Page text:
Omar is 30-years-old with a wife, a 2-years-old son and another one on the way. He worked as a barber for many years until the Islamic State group arrived in Sirte, where he lived, and forced him to stop work.
Today, Omar has a barber shop in Misrata where he lives with his family. He is one of thousands of families who fled Sirte during the time of IS’ draconian rule of the city.
When his store closes in the evening, Omar recounts tales of IS’ two-year occupation of Sirte following a clandestine agreement with local jihadi-inspired militia, Ansar al-Sharia.
“When IS arrived in Sirte they found everything ready, because for months their allies in Ansar al-Sharia acted in the shadows, especially in the al-Nawfaliyah area. After the revolution a lot of people felt abandoned in Sirte and the men of Ansar al-Sharia at the very beginning helped us,” he said.
“They did all they needed in the city, they brought water where there was none, they bought ambulances, cleaned the streets, and brought gifts for children during Ramadan. Ansar al-Sharia was a form of redemption and protection for a city that seemed to carry on its shoulders the shame of history.”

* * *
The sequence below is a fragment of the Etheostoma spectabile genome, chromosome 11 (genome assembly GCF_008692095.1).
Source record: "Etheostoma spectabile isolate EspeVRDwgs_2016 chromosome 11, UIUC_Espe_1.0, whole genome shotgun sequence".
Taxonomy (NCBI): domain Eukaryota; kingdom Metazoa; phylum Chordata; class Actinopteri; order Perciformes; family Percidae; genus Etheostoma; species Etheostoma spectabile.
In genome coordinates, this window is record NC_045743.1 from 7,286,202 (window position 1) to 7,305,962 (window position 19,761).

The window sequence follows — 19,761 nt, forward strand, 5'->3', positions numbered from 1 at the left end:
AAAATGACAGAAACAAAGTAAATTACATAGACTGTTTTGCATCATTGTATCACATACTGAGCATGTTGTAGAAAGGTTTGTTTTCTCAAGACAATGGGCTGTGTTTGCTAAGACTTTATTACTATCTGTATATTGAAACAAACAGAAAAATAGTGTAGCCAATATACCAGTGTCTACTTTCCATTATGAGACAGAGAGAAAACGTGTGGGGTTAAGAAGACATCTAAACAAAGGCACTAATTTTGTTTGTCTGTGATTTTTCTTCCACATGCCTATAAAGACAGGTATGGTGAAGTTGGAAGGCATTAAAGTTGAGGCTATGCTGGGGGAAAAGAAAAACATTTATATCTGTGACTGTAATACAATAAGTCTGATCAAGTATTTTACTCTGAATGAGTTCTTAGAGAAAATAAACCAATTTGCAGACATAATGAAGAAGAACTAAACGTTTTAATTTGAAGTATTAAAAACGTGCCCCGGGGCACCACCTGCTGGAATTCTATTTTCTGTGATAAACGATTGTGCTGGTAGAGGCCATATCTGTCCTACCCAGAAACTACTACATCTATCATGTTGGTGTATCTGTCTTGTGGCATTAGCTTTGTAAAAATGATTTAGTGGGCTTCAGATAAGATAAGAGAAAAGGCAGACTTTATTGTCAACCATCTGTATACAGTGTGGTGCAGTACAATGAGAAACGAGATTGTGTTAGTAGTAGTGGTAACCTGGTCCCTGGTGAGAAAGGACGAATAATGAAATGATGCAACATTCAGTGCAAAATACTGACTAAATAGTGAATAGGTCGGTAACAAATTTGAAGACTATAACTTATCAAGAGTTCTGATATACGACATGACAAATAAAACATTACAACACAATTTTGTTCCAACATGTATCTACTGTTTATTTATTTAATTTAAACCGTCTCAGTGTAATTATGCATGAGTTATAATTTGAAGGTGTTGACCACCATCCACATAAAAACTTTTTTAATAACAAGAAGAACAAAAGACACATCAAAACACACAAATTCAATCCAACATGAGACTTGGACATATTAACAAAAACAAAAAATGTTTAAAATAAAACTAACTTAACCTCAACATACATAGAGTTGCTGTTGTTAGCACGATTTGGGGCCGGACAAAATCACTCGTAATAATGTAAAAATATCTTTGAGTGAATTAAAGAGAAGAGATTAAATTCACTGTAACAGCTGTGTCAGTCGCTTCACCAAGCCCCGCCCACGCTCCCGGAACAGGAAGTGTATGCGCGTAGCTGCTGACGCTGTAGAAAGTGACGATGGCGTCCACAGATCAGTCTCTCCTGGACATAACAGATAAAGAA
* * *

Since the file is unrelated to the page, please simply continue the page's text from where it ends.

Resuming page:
The alliance with Ansar al-Sharia allowed IS militants to quietly plan the occupation of the city, while their allies prepared the way by providing welfare to citizens who felt abandoned after the revolution.
Throughout 2013, Ansar al-Sharia provided security in several areas of the Gulf of Sirte – from al-Nawfaliyah to Bin Jawad – and solved disputes between different tribes and clans. They organised charity collections for needy families and offered food for Iftar (the evening meal that breaks the Ramadan fast) to all the city’s poorer citizens.
Although IS had won the support of Ansar al-Sharia in October 2014, the militants alligned to Abu Bakr al-Baghdadi only began to come out of the shadows the following January. The first parades began with militants on the back of pick-up trucks and black flags associated with the group fluttering throughout the city.
Then the escalation of IS’ appearance in public became unstoppable: in February the militants occupied a radio station, the Wataniya television channel, Ibn Sina Hospital, the university and the city’s crucial aqueduct.